Still taken from Oh Adelaide (2010) ©Sonia Boyce, courtesy the artist
Sonia Boyce's new exhibition Scat, presented by Iniva, brings together two immersive video works for the first time with The Devotional Collection, Boyce's archive and collective memorialisation of black British women in the music industry. As a result, the exhibition places a spotlight on her interest in the archive as arts practice. ‘Just the very act of putting something in an archive suggests its future use is beyond the control of the past. But we don't have to settle for the past as it is presented. The past is not fixed'.
This question of playing with history is a recurring thematic in Boyce's work. Combined with the title's emphasis on dispersal, the works presented in Scat have a visceral effect and impact on the visitor's sense of time and place, and will encourage them to reflect on the significance of sound in different settings.
The Devotional Collection, is an archive of CDs, cassettes, vinyl records and other ephemera relating to black British women in the music industry that Boyce has been developing, through the involvement of a wide range of participants, since 1999. It includes The Devotional Wallpaper (2008 -), a work in which Boyce sets out a roll-call of 200 female luminaries, memorialised as a large-scale printed wallpaper. As she says, ‘Many of the named performers would probably hate being collected under that rubric. The act of collecting is not on their behalf, it's not to represent them. It's really about an unplanned way that a diverse range of public listeners have built a collective memory.'
Oh Adelaide (2010), a collaborative work by Sonia Boyce and sound artist Ain Bailey, incorporates found film footage of the jazz singer and entertainer, Adelaide Hall (1901-1993). This video work is also symptomatic of the collective memorialisation in The Devotional Collection. As Boyce says, ‘Oh Adelaide is a digital mash up where vision and sound sit awkwardly side-by-side. I decided to treat this digital footage as something elastic. Light and dazzling whiteness becomes the material presence that reveals and threatens to obliterate everything in its path, which Adelaide Hall and her accompanying pianist emerge and disappear within. As the audience, we're urged to fight to keep track of her - to capture her.'
In For you, only you (2007), Boyce orchestrates an unlikely meeting between an Early Music consort, Alamire, and a contemporary sound artist, Mikhail Karikis. Boyce's video captures the performance of Karikis's sound-work, which in turn imagines an encounter between his fractured vocalisations and a deconstructed Renaissance masterpiece- Tu solus qui facis mirabilia/‘You alone can do wonders' by the Franco-Flemish composer Josquin Desprez. While challenging the boundaries between noise and music, For you, only you interrogates notions of harmony and dissonance, conformity and difference.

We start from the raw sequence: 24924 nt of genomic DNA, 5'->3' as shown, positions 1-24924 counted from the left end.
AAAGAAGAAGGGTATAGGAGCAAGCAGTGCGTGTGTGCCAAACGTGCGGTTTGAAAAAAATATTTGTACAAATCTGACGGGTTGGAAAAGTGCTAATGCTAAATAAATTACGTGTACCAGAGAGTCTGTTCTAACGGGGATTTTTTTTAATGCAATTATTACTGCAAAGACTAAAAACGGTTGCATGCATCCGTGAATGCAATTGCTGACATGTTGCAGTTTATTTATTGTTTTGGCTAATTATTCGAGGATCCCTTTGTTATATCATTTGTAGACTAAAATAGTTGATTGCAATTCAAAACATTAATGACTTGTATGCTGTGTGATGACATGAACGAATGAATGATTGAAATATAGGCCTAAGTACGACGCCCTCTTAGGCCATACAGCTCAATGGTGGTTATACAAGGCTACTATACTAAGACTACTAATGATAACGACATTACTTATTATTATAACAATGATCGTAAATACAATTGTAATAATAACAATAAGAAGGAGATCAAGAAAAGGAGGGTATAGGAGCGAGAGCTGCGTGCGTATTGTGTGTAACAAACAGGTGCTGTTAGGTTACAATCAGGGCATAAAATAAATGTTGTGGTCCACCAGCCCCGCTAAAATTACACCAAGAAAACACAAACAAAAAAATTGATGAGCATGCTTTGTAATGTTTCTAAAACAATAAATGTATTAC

Sonia Boyce has had a long-standing relationship with Iniva. Indeed, an artist-residency sponsored by Iniva in 1997, kick-started the particular focus on sound that we see in her work today. Initially an image-maker and painter, more recently Boyce has become increasingly involved in collaborative practice. For you, only you was commissioned by the Ruskin School of Drawing & Fine Art in partnership with the De La Warr Pavilion, Locus+, Milton Keynes Gallery and Model Arts and Niland Gallery and with the support of Arts Council England.
Sonia Boyce is a British Afro-Caribbean artist, living and working in London. Her early work addresses issues of race, gender and contemporary urban experience expressed in large pastel drawings and photographic collages. Since the 1990s her work has shifted materially and conceptually to incorporate a variety of media that combines photographs, collages, films, prints, drawings, installation and sound. Increasingly, she works with other people to produce ‘improvisational collaborations', with recent work bringing the audience into sharper focus as an integral part of the artwork. By doing this Boyce demonstrates how cultural differences might be articulated, mediated, enjoyed.
Iniva (Institute of International Visual Arts) works at the intersection of society and politics. It engages with new ideas and emerging debates in the contemporary visual arts, reflecting in particular the diversity of contemporary society. We work with artists, curators, creative producers, writers and the public to explore the vitality of visual culture. Iniva is supported by Arts Council England.
About Rivington Place
Opened in 2007, Rivington Place is home to Iniva and Autograph ABP. Designed by architect David Adjaye OBE, this award winning building is dedicated to the display, debate and reflection of global diversity issues in the contemporary visual arts. An ongoing programme of exhibitions and events is presented by Iniva in the 2 project spaces and Iniva's Learning Space. It is also home to the Stuart Hall Library, Iniva's unique research library with specialist resources and collections about contemporary international visual art.
Exhibition listings Information
Exhibition: Scat - Sonia Boyce: Sound and Collaboration
Dates: 5 June - 27 July 2013
Venue: Rivington Place, London, EC2A 3BA
Rivington Place public opening hours:
Tuesday, Wednesday, Friday: 11am - 6pm
Late Thursdays: 11am - 9pm (last admission 8.30pm)
Saturday: 12noon - 6pm
Tubes: Old Street/Liverpool Street/Shoreditch High St
Rivington Place is fully accessible, for parking & wheelchair facilities call +44 (0)20 7749 1240
For high resolution images please contact:
Giulia Crossley, Communications
firstname.lastname@example.org or call 020 7749 1246
Find out more
Full information about the exhibition and related events and activities
+44 (0)20 7729 9616